Before hitting the gym or starting a long run, your body needs carbohydrates. It is best to avoid protein, fat, fiber and sugar alcohols, all of which can delay the emptying time of the stomach and slow digestion, causing cramps and sluggish energy levels. Energy bars are usually too highinprotein, fat, fiber, and possibly sugar alcohols to be used for pre-exercise nourishment. Instead, try another carbohydrate-rich food. During your workout, energy bars are not an appropriate refueling choice because aerobic and high-intensity exercises require blood flow to the muscles, not to the stomach for the digestion of foods. After exercising for more than 60-90 minutes, consider a sports drink or sports gel to boost your energy levels, promote hydration, and balance electrolytes in the body. Energy bars may work for low-intensity, very long-duration activities such as a long, slow hike or bike ride. (During lower-intensity exercise, less blood is diverted to the muscles.) After your exercise session, your body needs mostly carbohydrates (to replenishglycogen stores in the muscles), some protein (to help repair damaged muscle tissue), and a little fat (for cellular repair). Eating a "real" and complete meal is your best bet. But if you cannot eat a meal within two hours working out, then an energy bar paired with a glass of water and a piece of fruit is a good option. Look for a meal replacement bar withat least 30 grams of carbohydrate, 10 grams (or more) of protein, and 5-10 gram of fat.
We all know that it is best to eat a variety of whole foods at each meal to provide a well-balanced diet. But on some days you may need to grab something to prevent skipping a meal or snack, and a so-called energy bar may be a good alternative.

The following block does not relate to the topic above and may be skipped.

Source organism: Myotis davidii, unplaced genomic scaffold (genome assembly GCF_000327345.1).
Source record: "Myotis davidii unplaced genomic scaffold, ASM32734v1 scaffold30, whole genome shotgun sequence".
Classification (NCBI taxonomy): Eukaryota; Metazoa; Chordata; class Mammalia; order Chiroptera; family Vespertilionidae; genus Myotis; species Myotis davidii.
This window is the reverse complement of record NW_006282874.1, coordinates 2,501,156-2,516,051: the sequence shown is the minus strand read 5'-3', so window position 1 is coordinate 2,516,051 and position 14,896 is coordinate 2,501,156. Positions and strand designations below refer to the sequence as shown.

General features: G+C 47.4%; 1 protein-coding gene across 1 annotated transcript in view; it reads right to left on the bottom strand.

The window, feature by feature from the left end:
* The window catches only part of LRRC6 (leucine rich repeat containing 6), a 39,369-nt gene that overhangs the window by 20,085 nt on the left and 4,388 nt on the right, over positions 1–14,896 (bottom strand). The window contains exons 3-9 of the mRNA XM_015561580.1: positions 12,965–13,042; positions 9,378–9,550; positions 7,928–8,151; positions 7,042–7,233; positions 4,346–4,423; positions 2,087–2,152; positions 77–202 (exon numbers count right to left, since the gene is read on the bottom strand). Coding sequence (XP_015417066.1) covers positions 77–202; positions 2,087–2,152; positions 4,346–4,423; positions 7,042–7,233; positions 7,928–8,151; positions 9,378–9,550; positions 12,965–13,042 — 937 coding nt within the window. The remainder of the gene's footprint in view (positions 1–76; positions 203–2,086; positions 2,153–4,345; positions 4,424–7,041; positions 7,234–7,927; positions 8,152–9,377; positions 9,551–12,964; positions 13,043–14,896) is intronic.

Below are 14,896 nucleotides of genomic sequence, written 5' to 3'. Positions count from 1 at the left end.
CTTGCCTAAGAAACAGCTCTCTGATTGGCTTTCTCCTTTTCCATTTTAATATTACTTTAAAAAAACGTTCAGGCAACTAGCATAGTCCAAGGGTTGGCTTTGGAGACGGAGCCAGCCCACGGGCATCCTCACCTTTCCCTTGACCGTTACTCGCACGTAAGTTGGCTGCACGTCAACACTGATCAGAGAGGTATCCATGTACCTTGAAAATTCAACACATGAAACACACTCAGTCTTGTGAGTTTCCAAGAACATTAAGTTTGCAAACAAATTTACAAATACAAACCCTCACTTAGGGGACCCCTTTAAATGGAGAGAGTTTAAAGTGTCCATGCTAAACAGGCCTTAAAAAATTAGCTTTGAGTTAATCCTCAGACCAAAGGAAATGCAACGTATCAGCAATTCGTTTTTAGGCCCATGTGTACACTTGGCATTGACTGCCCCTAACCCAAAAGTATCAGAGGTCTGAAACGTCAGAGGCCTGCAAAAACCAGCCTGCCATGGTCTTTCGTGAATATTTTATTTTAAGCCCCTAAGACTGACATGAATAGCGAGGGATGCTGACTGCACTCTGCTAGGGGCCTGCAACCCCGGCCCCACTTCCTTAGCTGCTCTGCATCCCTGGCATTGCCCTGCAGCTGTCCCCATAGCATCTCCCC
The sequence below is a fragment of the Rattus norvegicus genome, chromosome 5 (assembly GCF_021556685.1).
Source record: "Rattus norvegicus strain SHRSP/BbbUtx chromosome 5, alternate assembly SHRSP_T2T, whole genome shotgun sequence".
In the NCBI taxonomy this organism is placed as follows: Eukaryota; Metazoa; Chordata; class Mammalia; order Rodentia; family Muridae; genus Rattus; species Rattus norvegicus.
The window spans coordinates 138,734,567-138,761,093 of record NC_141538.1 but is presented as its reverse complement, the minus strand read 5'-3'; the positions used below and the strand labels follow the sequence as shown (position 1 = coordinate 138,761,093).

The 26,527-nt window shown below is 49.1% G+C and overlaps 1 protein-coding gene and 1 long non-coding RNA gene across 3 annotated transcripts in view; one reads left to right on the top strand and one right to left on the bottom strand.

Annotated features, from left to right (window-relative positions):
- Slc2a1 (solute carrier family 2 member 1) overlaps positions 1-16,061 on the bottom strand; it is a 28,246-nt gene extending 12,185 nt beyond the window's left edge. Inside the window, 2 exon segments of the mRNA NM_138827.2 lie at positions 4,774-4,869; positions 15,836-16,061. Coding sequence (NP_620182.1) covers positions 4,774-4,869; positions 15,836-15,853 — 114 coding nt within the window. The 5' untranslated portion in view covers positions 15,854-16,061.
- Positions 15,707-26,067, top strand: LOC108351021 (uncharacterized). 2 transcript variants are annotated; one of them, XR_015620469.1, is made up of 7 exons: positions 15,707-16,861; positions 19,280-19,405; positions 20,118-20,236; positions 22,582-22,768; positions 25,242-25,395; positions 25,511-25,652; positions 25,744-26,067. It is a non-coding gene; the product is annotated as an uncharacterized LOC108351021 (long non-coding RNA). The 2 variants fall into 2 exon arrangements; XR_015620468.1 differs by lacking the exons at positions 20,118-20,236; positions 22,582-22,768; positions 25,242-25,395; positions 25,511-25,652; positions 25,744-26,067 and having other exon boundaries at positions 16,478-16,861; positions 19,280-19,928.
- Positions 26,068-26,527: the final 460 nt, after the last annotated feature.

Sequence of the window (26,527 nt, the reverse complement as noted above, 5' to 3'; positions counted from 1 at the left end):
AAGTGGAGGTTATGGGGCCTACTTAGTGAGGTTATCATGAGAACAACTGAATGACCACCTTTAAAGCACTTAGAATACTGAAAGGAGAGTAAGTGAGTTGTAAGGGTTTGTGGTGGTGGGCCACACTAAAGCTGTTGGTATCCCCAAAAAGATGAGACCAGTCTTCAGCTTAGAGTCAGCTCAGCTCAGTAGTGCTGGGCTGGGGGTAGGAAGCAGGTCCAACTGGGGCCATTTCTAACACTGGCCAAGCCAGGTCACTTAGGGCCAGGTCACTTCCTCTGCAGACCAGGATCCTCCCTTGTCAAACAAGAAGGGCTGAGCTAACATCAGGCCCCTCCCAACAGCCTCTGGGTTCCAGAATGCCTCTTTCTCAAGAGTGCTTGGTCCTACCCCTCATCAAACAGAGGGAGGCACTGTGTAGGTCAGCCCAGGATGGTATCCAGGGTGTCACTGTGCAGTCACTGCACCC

Most, if not all, are sweet, some more so than others. Look at the sweeteners used by reading the ingredients label. Be aware that food manufacturers now combine artificial sweeteners in foods and beverages.
Acesulfame potassium is commonly used with aspartame or nutrasweet and sucralose, marketed as Splenda. Some bars cleverly use the term evaporated cane juice, which we know is sugar. But at least we know it is a sugarcane product.
Many of the bars also contain nuts or soy for their protein source.
For a feeling of fullness and satisfaction to last you a couple of hours, until your next meal, look for a bar with three to five grams of fiber. Also, what I have found works for me is at least 3 grams of protein for every 15 grams of carbohydrate. This helps with balancing blood sugar and insulin release, which in turn controls appetite.
The calorie content of energy bars varies, so reading the label is important when evaluating which bar to buy. Of course, taste is important too, so try several flavors and brands before forming your opinion on whether an energy bar will work for you.
Energy bars can also provide energy before and/or after a work out or participation in a sporting event. For a good source of energy, focus on a bar with mostly carbohydrates. Remember also to stay hydrated by drinking plenty of water or non-caffeinated beverages